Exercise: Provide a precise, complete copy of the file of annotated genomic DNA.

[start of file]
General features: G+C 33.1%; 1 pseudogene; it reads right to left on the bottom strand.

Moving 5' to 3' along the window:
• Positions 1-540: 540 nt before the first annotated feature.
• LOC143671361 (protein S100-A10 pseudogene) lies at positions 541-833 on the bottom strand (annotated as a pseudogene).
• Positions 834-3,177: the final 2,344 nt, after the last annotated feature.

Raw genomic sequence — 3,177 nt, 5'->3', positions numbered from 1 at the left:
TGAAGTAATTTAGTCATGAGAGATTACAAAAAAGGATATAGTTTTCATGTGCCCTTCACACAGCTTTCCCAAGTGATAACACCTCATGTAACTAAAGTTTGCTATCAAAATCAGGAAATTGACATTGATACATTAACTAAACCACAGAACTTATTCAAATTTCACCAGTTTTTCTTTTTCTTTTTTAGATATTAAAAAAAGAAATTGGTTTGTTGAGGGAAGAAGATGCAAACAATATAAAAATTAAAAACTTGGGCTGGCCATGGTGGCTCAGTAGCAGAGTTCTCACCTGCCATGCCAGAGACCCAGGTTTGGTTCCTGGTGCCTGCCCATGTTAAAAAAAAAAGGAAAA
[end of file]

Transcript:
General features: G+C 33.1%; 1 pseudogene; it reads right to left on the bottom strand.

Moving 5' to 3' along the window:
• Positions 1-540: 540 nt before the first annotated feature.
• LOC143671361 (protein S100-A10 pseudogene) lies at positions 541-833 on the bottom strand (annotated as a pseudogene).
• Positions 834-3,177: the final 2,344 nt, after the last annotated feature.

Raw genomic sequence — 3,177 nt, 5'->3', positions numbered from 1 at the left:
TGAAGTAATTTAGTCATGAGAGATTACAAAAAAGGATATAGTTTTCATGTGCCCTTCACACAGCTTTCCCAAGTGATAACACCTCATGTAACTAAAGTTTGCTATCAAAATCAGGAAATTGACATTGATACATTAACTAAACCACAGAACTTATTCAAATTTCACCAGTTTTTCTTTTTCTTTTTTAGATATTAAAAAAAGAAATTGGTTTGTTGAGGGAAGAAGATGCAAACAATATAAAAATTAAAAACTTGGGCTGGCCATGGTGGCTCAGTAGCAGAGTTCTCACCTGCCATGCCAGAGACCCAGGTTTGGTTCCTGGTGCCTGCCCATGTTAAAAAAAAAAGGAAAA